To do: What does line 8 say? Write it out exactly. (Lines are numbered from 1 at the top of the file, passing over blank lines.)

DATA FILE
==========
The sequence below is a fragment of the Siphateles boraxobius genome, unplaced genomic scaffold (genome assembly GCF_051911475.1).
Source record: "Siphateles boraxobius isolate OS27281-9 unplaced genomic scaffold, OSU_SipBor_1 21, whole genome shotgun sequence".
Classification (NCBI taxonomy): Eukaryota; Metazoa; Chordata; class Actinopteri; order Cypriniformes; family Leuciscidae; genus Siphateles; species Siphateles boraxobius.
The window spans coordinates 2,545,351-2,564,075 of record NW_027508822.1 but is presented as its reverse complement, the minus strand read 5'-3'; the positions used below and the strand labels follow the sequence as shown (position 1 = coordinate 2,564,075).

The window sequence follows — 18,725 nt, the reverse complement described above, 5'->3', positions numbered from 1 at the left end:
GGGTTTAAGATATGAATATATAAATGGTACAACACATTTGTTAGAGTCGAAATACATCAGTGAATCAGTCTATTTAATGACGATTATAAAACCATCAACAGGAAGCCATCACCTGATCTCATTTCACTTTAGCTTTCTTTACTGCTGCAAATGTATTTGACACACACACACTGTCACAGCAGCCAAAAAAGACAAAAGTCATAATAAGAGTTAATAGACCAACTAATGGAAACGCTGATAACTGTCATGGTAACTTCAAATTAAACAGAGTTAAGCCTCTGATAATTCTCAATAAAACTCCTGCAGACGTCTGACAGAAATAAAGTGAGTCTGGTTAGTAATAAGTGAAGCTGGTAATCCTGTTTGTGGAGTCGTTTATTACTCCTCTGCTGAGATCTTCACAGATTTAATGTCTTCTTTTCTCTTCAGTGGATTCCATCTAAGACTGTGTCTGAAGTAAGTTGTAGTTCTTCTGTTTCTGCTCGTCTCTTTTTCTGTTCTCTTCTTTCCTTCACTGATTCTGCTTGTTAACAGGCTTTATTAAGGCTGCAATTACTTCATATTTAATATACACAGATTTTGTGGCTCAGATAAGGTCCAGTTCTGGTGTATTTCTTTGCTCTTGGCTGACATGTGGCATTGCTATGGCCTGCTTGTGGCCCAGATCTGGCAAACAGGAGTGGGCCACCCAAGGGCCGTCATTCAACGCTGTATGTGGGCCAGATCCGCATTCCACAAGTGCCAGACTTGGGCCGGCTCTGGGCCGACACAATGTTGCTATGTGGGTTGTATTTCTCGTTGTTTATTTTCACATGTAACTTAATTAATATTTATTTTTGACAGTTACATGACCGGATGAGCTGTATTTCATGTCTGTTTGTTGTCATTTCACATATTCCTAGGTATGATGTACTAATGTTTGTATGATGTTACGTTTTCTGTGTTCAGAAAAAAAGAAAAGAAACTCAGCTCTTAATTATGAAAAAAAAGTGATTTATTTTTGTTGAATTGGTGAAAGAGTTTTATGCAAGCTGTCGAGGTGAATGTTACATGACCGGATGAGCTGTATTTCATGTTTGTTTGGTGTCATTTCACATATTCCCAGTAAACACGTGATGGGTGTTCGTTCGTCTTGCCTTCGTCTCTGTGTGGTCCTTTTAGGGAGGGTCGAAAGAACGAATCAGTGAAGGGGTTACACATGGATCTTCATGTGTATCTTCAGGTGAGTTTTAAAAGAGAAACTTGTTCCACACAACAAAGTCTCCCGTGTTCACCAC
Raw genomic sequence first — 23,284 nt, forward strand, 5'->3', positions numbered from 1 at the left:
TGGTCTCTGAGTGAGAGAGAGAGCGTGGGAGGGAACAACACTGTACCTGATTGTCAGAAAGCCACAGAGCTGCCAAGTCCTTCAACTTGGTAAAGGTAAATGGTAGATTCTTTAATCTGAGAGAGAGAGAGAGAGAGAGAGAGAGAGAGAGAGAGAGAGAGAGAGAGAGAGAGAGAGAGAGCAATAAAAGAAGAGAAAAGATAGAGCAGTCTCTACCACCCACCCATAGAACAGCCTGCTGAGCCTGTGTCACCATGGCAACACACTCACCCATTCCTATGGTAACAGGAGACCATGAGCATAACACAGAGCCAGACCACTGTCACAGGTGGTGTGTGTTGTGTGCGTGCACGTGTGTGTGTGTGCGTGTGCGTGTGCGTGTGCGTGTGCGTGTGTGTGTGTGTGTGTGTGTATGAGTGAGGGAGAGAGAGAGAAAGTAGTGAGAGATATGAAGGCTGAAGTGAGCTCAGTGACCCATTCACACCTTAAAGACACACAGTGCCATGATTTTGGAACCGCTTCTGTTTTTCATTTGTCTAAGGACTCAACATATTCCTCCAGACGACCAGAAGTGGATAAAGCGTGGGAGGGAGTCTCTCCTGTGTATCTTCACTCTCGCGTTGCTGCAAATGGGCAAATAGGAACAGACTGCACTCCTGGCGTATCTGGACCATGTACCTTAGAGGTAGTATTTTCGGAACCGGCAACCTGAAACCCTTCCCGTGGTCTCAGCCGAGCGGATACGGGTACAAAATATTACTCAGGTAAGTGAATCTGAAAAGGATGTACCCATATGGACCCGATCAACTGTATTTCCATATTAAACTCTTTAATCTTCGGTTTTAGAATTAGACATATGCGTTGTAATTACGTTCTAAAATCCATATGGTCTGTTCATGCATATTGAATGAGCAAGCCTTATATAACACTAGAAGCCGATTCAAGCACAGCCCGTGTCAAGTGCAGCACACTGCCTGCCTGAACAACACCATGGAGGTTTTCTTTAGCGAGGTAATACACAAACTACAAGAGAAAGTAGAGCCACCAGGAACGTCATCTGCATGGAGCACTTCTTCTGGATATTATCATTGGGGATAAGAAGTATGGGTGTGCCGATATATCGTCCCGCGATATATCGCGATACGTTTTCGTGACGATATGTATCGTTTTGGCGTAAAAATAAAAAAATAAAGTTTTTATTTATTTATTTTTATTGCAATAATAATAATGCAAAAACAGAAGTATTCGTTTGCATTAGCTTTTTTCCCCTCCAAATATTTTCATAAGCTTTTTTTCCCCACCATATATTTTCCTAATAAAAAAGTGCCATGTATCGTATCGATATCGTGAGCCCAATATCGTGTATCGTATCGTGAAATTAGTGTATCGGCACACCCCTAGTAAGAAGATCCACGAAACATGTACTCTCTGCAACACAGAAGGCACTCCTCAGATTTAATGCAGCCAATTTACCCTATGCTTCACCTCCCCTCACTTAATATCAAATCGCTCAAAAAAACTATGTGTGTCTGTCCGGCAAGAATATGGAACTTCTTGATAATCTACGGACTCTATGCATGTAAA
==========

TGGTCTCTGAGTGAGAGAGAGAGCGTGGGAGGGAACAACACTGTACCTGATTGTCAGAAAGCCACAGAGCTGCCAAGTCCTTCAACTTGGTAAAGGTAAATGGTAGATTCTTTAATCTGAGAGAGAGAGAGAGAGAGAGAGAGAGAGAGAGAGAGAGAGAGAGAGAGAGAGAGAGAGAGAGCAATAAAAGAAGAGAAAAGATAGAGCAGTCTCTACCACCCACCCATAGAACAGCCTGCTGAGCCTGTGTCACCATGGCAACACACTCACCCATTCCTATGGTAACAGGAGACCATGAGCATAACACAGAGCCAGACCACTGTCACAGGTGGTGTGTGTTGTGTGCGTGCACGTGTGTGTGTGTGCGTGTGCGTGTGCGTGTGCGTGTGCGTGTGTGTGTGTGTGTGTGTGTATGAGTGAGGGAGAGAGAGAGAAAGTAGTGAGAGATATGAAGGCTGAAGTGAGCTCAGTGACCCATTCACACCTTAAAGACACACAGTGCCATGATTTTGGAACCGCTTCTGTTTTTCATTTGTCTAAGGACTCAACATATTCCTCCAGACGACCAGAAGTGGATAAAGCGTGGGAGGGAGTCTCTCCTGTGTATCTTCACTCTCGCGTTGCTGCAAATGGGCAAATAGGAACAGACTGCACTCCTGGCGTATCTGGACCATGTACCTTAGAGGTAGTATTTTCGGAACCGGCAACCTGAAACCCTTCCCGTGGTCTCAGCCGAGCGGATACGGGTACAAAATATTACTCAGGTAAGTGAATCTGAAAAGGATGTACCCATATGGACCCGATCAACTGTATTTCCATATTAAACTCTTTAATCTTCGGTTTTAGAATTAGACATATGCGTTGTAATTACGTTCTAAAATCCATATGGTCTGTTCATGCATATTGAATGAGCAAGCCTTATATAACACTAGAAGCCGATTCAAGCACAGCCCGTGTCAAGTGCAGCACACTGCCTGCCTGAACAACACCATGGAGGTTTTCTTTAGCGAGGTAATACACAAACTACAAGAGAAAGTAGAGCCACCAGGAACGTCATCTGCATGGAGCACTTCTTCTGGATATTATCATTGGGGATAAGAAGTATGGGTGTGCCGATATATCGTCCCGCGATATATCGCGATACGTTTTCGTGACGATATGTATCGTTTTGGCGTAAAAATAAAAAAATAAAGTTTTTATTTATTTATTTTTATTGCAATAATAATAATGCAAAAACAGAAGTATTCGTTTGCATTAGCTTTTTTCCCCTCCAAATATTTTCATAAGCTTTTTTTCCCCACCATATATTTTCCTAATAAAAAAGTGCCATGTATCGTATCGATATCGTGAGCCCAATATCGTGTATCGTATCGTGAAATTAGTGTATCGGCACACCCCTAGTAAGAAGATCCACGAAACATGTACTCTCTGCAACACAGAAGGCACTCCTCAGATTTAATGCAGCCAATTTACCCTATGCTTCACCTCCCCTCACTTAATATCAAATCGCTCAAAAAAACTATGTGTGTCTGTCCGGCAAGAATATGGAACTTCTTGATAATCTACGGACTCTATGCATGTAAA